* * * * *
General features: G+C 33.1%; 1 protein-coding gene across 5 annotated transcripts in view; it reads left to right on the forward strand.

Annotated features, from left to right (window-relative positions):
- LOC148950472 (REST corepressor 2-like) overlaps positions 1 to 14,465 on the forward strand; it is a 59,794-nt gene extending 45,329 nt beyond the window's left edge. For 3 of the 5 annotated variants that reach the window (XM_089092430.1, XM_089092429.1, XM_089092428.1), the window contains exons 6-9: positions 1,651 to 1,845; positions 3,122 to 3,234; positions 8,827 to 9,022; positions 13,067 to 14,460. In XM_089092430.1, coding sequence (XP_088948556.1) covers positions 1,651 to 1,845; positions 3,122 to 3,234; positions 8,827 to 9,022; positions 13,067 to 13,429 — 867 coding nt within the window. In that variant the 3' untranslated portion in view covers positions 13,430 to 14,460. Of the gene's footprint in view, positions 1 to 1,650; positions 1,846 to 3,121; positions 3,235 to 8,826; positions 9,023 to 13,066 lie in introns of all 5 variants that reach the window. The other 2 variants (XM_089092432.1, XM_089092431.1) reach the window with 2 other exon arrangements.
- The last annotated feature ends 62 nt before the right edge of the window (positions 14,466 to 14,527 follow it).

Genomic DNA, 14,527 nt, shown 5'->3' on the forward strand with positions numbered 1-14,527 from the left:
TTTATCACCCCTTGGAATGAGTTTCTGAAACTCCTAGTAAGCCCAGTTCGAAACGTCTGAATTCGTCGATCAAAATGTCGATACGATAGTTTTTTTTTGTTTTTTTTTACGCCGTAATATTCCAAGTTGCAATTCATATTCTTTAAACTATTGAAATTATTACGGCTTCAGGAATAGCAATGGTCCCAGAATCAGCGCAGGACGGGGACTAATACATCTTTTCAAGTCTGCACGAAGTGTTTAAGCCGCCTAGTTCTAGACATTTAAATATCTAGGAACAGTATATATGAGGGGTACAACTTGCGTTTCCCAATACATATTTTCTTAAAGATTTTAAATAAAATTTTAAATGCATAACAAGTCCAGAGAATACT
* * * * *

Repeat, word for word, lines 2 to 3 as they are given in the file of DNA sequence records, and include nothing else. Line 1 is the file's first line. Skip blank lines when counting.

Annotated features, from left to right (window-relative positions):
- LOC148950472 (REST corepressor 2-like) overlaps positions 1 to 14,465 on the forward strand; it is a 59,794-nt gene extending 45,329 nt beyond the window's left edge. For 3 of the 5 annotated variants that reach the window (XM_089092430.1, XM_089092429.1, XM_089092428.1), the window contains exons 6-9: positions 1,651 to 1,845; positions 3,122 to 3,234; positions 8,827 to 9,022; positions 13,067 to 14,460. In XM_089092430.1, coding sequence (XP_088948556.1) covers positions 1,651 to 1,845; positions 3,122 to 3,234; positions 8,827 to 9,022; positions 13,067 to 13,429 — 867 coding nt within the window. In that variant the 3' untranslated portion in view covers positions 13,430 to 14,460. Of the gene's footprint in view, positions 1 to 1,650; positions 1,846 to 3,121; positions 3,235 to 8,826; positions 9,023 to 13,066 lie in introns of all 5 variants that reach the window. The other 2 variants (XM_089092432.1, XM_089092431.1) reach the window with 2 other exon arrangements.